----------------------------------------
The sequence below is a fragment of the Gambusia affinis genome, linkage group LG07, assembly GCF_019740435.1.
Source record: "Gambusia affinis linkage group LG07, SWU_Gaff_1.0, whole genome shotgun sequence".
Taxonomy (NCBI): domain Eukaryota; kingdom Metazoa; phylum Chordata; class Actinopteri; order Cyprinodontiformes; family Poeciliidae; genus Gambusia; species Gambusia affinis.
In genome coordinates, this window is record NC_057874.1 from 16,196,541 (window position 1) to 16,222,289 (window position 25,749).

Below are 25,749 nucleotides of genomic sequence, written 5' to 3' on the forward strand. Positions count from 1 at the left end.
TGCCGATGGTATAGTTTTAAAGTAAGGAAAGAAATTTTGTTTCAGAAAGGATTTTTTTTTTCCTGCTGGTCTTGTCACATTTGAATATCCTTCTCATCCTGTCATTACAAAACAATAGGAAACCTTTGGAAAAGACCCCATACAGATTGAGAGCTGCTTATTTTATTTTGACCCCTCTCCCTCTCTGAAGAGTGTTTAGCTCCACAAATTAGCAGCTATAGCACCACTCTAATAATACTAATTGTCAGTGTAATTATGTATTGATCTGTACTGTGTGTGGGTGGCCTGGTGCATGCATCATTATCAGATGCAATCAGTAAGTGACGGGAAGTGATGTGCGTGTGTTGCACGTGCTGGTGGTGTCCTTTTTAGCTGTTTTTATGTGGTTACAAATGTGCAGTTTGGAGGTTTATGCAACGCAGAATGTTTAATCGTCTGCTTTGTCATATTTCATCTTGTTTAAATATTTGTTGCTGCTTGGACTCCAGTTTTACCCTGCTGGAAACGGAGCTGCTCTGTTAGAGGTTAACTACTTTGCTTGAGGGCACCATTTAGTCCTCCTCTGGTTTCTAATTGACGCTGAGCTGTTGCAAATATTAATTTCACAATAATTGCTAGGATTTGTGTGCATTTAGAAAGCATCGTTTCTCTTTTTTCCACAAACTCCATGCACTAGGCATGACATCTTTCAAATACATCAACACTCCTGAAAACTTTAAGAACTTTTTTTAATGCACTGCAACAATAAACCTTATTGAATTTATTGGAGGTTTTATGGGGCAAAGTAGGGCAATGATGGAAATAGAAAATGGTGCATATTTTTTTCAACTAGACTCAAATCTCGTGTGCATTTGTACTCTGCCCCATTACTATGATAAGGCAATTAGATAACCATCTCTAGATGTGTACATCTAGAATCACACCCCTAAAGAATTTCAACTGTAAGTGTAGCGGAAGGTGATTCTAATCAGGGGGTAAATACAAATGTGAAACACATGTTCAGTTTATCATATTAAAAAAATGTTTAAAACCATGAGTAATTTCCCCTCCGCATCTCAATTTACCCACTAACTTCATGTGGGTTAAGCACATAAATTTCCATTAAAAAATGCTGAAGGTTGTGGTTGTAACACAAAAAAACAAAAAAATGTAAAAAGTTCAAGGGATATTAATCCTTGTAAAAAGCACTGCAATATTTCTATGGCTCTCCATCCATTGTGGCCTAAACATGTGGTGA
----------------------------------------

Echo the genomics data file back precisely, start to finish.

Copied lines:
The sequence below is a fragment of the Gambusia affinis genome, linkage group LG07, assembly GCF_019740435.1.
Source record: "Gambusia affinis linkage group LG07, SWU_Gaff_1.0, whole genome shotgun sequence".
Taxonomy (NCBI): domain Eukaryota; kingdom Metazoa; phylum Chordata; class Actinopteri; order Cyprinodontiformes; family Poeciliidae; genus Gambusia; species Gambusia affinis.
In genome coordinates, this window is record NC_057874.1 from 16,196,541 (window position 1) to 16,222,289 (window position 25,749).

Below are 25,749 nucleotides of genomic sequence, written 5' to 3' on the forward strand. Positions count from 1 at the left end.
TGCCGATGGTATAGTTTTAAAGTAAGGAAAGAAATTTTGTTTCAGAAAGGATTTTTTTTTTCCTGCTGGTCTTGTCACATTTGAATATCCTTCTCATCCTGTCATTACAAAACAATAGGAAACCTTTGGAAAAGACCCCATACAGATTGAGAGCTGCTTATTTTATTTTGACCCCTCTCCCTCTCTGAAGAGTGTTTAGCTCCACAAATTAGCAGCTATAGCACCACTCTAATAATACTAATTGTCAGTGTAATTATGTATTGATCTGTACTGTGTGTGGGTGGCCTGGTGCATGCATCATTATCAGATGCAATCAGTAAGTGACGGGAAGTGATGTGCGTGTGTTGCACGTGCTGGTGGTGTCCTTTTTAGCTGTTTTTATGTGGTTACAAATGTGCAGTTTGGAGGTTTATGCAACGCAGAATGTTTAATCGTCTGCTTTGTCATATTTCATCTTGTTTAAATATTTGTTGCTGCTTGGACTCCAGTTTTACCCTGCTGGAAACGGAGCTGCTCTGTTAGAGGTTAACTACTTTGCTTGAGGGCACCATTTAGTCCTCCTCTGGTTTCTAATTGACGCTGAGCTGTTGCAAATATTAATTTCACAATAATTGCTAGGATTTGTGTGCATTTAGAAAGCATCGTTTCTCTTTTTTCCACAAACTCCATGCACTAGGCATGACATCTTTCAAATACATCAACACTCCTGAAAACTTTAAGAACTTTTTTTAATGCACTGCAACAATAAACCTTATTGAATTTATTGGAGGTTTTATGGGGCAAAGTAGGGCAATGATGGAAATAGAAAATGGTGCATATTTTTTTCAACTAGACTCAAATCTCGTGTGCATTTGTACTCTGCCCCATTACTATGATAAGGCAATTAGATAACCATCTCTAGATGTGTACATCTAGAATCACACCCCTAAAGAATTTCAACTGTAAGTGTAGCGGAAGGTGATTCTAATCAGGGGGTAAATACAAATGTGAAACACATGTTCAGTTTATCATATTAAAAAAATGTTTAAAACCATGAGTAATTTCCCCTCCGCATCTCAATTTACCCACTAACTTCATGTGGGTTAAGCACATAAATTTCCATTAAAAAATGCTGAAGGTTGTGGTTGTAACACAAAAAAACAAAAAAATGTAAAAAGTTCAAGGGATATTAATCCTTGTAAAAAGCACTGCAATATTTCTATGGCTCTCCATCCATTGTGGCCTAAACATGTGGTGA